In the 37 years that an “Executive President” reigned over Sri Lanka, an almost unbridgeable gap was created between political parties and between ethnic groups. The country was torn asunder, and its people were brutalised.

By

Dr.Nihal Jayawickrama

Strident calls were repeatedly made from many quarters for the 19th Amendment to the Constitution to be repealed. Some argued that it should be repealed in its entirety, while others pleaded for the retention of some of its provisions.

What has been overlooked is that there is no 19th Amendment capable of being amended or repealed. It does not exist. It has not existed since 15 May 2015 when the 19th Amendment Bill, having been debated and passed in Parliament, was certified by the Speaker.

Indeed, none of the previous 18 Amendments to the Constitution exist today. Therefore, the 19th Amendment cannot be repealed, whether in its entirety or partially. What we do have is the Constitution of 1978 which has been amended 19 times.

Continue reading ‘In the 37 years that an “Executive President” reigned over Sri Lanka, an almost unbridgeable gap was created between political parties and between ethnic groups. The country was torn asunder, and its people were brutalised.’ »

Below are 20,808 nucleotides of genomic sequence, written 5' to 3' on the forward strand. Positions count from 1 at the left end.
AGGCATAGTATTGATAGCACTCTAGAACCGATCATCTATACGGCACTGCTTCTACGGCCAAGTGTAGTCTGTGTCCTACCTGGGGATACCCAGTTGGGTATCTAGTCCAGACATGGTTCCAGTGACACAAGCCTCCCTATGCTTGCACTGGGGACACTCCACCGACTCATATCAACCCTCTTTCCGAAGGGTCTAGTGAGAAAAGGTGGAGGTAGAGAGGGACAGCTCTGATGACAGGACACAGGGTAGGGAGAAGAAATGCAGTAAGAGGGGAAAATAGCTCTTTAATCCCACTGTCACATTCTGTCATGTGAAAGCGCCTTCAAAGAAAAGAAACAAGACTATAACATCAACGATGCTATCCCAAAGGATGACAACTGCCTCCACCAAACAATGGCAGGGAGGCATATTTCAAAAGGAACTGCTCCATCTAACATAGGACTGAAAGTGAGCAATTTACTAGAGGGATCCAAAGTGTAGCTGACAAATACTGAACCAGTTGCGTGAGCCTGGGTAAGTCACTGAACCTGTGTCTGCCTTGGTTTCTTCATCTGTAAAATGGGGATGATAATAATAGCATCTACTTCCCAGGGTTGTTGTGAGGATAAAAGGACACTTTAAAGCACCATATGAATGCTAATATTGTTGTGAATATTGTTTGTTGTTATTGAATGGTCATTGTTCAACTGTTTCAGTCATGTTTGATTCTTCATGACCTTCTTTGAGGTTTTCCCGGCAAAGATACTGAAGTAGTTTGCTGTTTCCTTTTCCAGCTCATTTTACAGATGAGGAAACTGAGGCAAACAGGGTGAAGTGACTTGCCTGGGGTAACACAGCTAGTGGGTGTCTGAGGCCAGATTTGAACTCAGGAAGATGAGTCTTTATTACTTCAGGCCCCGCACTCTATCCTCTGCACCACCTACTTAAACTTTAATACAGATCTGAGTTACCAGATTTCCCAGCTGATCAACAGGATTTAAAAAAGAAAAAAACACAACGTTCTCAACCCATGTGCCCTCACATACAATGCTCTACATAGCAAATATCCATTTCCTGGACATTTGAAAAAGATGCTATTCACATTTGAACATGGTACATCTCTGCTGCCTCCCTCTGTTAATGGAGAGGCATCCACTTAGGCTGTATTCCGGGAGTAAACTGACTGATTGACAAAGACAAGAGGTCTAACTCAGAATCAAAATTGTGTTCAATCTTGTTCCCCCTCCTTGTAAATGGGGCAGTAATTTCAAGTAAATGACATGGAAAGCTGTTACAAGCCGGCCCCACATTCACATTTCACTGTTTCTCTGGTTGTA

When there was no one else on the bench to stand for what she felt were eternal values Ruth Bader Ginsburg spoke out with words and language that were so strong that they were in fact vulnerable.

By

Dr.Radhika Coomaraswamy

A diminutive, shy person with head bowed down walked into the room. She walked slowly but with a purposive step. When she began the class her voice was just above a whisper and her words were accompanied by long pauses as we strained to listen. This was 1976 and I was enrolled in the class of Professor Ruth Bader Ginsburg as she began her pioneering course on sex-based discrimination and the law.